/ bootstrap

Strips 0.3

This website is now using Strips 0.3, which has focused mostly, but not entirely, on images.

One thing that has become increasingly apparent in the last week has been the importance of dogfooding while developing. A number of issues came up in the theme design while I was posting as a normal user throughout the week. I make a note of each issue as I encounter it.

Having these lists when I sit down to work on the theme is invaluable, as the listed items help me sort priorities for versions and eliminate the nagging feeling that I may be forgetting something, freeing up my mind to ponder more interesting things.

There is the urge to try and fix everything in one go, but I find it’s better to prioritize and focus. The next couple of updates will each primarily address specific areas of the site. As I mentioned before, this update is mostly about images.

I prioritized images over other things because I want this theme to focus on showcasing writing and photos. Therefore, text handling and image display will be key, and all decisions in the theme design should serve these purposes.

Some issues related to these two primary elements are not about fixing problems so much as they are design decisions. As such, I want to implement ideas early on and have time to revise and refine as necessary.

Below are a few of the changes that have been made in Strips 0.3.


Images

In-post images are responsive

When I say “in-post images” I mean images in blog posts that are not the featured image. The featured image, which for me personally is the one I use the most, was already responsive.

I thought that the in-post images were responsive as well, but when I tried using a full sized image in a post, it was displaying at full size and busting out of the page on smaller devices.

I tried a number of things to make full sized images responsive, but it turned out to be that adding a new selector to my CSS was all that was required:

img, .entry img {
    display: block;
    height: auto;
    max-width: 100%;    
}

Also worth adding to that CSS are .comment-content img, .widget img, and .wp-caption.

In-post image styling

In-post images now have frames with drop shadows. I did this because I found that images with white backgrounds were blending into the theme’s background and it was confusing. I will be considering what these frames should look like in future versions, but I think they are currently a reasonable blend of form and function.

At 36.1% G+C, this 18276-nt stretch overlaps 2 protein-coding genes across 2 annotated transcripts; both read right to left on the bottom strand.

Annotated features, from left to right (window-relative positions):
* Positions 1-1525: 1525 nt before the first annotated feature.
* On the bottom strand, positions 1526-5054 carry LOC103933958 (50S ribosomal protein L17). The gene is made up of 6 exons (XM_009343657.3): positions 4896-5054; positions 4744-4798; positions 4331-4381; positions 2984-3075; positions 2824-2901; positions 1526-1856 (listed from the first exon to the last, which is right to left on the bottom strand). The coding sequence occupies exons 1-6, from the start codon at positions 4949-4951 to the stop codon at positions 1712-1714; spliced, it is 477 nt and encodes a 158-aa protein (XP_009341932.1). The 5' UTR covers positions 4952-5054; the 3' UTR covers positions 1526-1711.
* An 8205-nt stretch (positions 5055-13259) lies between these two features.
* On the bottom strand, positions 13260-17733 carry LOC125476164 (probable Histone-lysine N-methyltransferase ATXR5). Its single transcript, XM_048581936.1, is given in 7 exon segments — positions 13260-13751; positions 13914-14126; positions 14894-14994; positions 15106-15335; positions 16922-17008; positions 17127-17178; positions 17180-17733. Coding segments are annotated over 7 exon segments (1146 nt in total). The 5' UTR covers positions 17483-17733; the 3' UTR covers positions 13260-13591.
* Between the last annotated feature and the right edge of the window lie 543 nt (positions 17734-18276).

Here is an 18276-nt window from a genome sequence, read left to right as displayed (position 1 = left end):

Centered featured images

Featured images are now centered programatically. Landscape images already looked like they were centered in this theme, which is why I didn’t notice the issue for a while. Now featured images with a portrait orientation also appear centered.

Dates are clickable

Dates appear in the same area as categories in Strips. But until now, while the categories were clickable, the dates were not.

Clicking on a category takes the reader to an archive of all posts in that category. Since the date is styled the same way, it should function similarly.

I chose to have the date link to an archive of posts for that month. For this site, showing the month archive after clicking a post’s date makes sense as I post once a day at most; a day-level archive would only show one post.

Improved styling for text elements

pre and code

I’ve mentioned before that Strips currently uses Bootstrap, primarily because Bootstrap makes the whole theme responsive.

But since Bootstrap CSS covers a great deal more than just a grid, it ends up serving as fallback styling for elements that I haven’t written custom CSS for.

I didn’t have any major objections to Bootstrap’s styling of pre and code, but I did want to polish it up for the look of this theme. Since I know that I’ll be posting some code from time to time, I wanted to go ahead and make it look a little more presentable.

blockquote and cite

For some reason, Bootstrap makes blockquote text really large. I noticed this when I quoted Mark Twain the other day.

The text size is now un-swollen, and the positioning of such quotations is now a little more refined.

Hyphenation and word-wrap for post titles

Word-wrap was added mostly to address abnormally long words in a title. I understand that word-wrap has been dropped from CSS but browsers still support it; I’ll continue to use it until a better option presents itself.

Hyphenation just hopped on board for the ride. I need time with this to decide if it’s a good decision. Hyphenation may end up booted from the train before we get to the station.

At any rate, if you use Chrome, you won’t see hyphenation since Chrome doesn’t support it in CSS. I’m not currently inclined to use Javascript for hyphens, although I’m aware the option exists.


For posterity, here are some screenshots of what the site looks like today:

![Strips 0.3 on a laptop - Ash Ryan Beats](https://blog.ashryan.io/content/images/2014/03/On-a-laptop-300x218.png)On a laptop
![Strips 0.3 on an iPhone - Ash Ryan Beats](https://blog.ashryan.io/content/images/2014/03/On-an-iPhone-200x300.png)On an iPhone
Also, just to show the full-sized image:
![Strips 0.3 on a laptop - Ash Ryan Beats](https://blog.ashryan.io/content/images/2014/03/On-a-laptop.png)On a laptop (full-size): if this image isn’t busting out of the page, the magic is working
Strips 0.3
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